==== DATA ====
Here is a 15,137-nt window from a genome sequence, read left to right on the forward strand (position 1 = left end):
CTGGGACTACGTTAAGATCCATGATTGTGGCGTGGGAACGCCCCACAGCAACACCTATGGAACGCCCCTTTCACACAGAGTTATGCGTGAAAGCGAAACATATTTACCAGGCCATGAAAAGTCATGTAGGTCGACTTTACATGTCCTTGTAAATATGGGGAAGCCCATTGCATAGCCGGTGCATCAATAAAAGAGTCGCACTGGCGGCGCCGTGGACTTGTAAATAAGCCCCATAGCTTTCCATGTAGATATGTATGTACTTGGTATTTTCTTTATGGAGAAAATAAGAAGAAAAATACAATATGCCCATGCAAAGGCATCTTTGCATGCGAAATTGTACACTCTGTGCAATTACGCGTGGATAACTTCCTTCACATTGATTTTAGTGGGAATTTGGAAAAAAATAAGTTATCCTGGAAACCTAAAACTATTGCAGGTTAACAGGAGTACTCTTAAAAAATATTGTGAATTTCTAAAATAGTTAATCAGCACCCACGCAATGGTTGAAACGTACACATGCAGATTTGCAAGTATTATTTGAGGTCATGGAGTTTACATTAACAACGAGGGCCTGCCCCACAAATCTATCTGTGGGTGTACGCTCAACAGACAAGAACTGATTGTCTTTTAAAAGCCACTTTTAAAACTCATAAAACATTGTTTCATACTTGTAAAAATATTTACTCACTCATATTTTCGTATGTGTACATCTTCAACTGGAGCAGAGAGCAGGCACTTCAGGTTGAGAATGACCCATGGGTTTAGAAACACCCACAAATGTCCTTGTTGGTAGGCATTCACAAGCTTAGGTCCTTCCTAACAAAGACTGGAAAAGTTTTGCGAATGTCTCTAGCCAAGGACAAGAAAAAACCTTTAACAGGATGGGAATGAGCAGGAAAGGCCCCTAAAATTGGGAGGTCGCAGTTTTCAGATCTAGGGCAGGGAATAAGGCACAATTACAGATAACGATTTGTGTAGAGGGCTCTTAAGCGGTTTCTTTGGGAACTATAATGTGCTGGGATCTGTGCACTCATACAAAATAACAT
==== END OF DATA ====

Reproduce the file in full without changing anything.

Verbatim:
Here is a 15,137-nt window from a genome sequence, read left to right on the forward strand (position 1 = left end):
CTGGGACTACGTTAAGATCCATGATTGTGGCGTGGGAACGCCCCACAGCAACACCTATGGAACGCCCCTTTCACACAGAGTTATGCGTGAAAGCGAAACATATTTACCAGGCCATGAAAAGTCATGTAGGTCGACTTTACATGTCCTTGTAAATATGGGGAAGCCCATTGCATAGCCGGTGCATCAATAAAAGAGTCGCACTGGCGGCGCCGTGGACTTGTAAATAAGCCCCATAGCTTTCCATGTAGATATGTATGTACTTGGTATTTTCTTTATGGAGAAAATAAGAAGAAAAATACAATATGCCCATGCAAAGGCATCTTTGCATGCGAAATTGTACACTCTGTGCAATTACGCGTGGATAACTTCCTTCACATTGATTTTAGTGGGAATTTGGAAAAAAATAAGTTATCCTGGAAACCTAAAACTATTGCAGGTTAACAGGAGTACTCTTAAAAAATATTGTGAATTTCTAAAATAGTTAATCAGCACCCACGCAATGGTTGAAACGTACACATGCAGATTTGCAAGTATTATTTGAGGTCATGGAGTTTACATTAACAACGAGGGCCTGCCCCACAAATCTATCTGTGGGTGTACGCTCAACAGACAAGAACTGATTGTCTTTTAAAAGCCACTTTTAAAACTCATAAAACATTGTTTCATACTTGTAAAAATATTTACTCACTCATATTTTCGTATGTGTACATCTTCAACTGGAGCAGAGAGCAGGCACTTCAGGTTGAGAATGACCCATGGGTTTAGAAACACCCACAAATGTCCTTGTTGGTAGGCATTCACAAGCTTAGGTCCTTCCTAACAAAGACTGGAAAAGTTTTGCGAATGTCTCTAGCCAAGGACAAGAAAAAACCTTTAACAGGATGGGAATGAGCAGGAAAGGCCCCTAAAATTGGGAGGTCGCAGTTTTCAGATCTAGGGCAGGGAATAAGGCACAATTACAGATAACGATTTGTGTAGAGGGCTCTTAAGCGGTTTCTTTGGGAACTATAATGTGCTGGGATCTGTGCACTCATACAAAATAACAT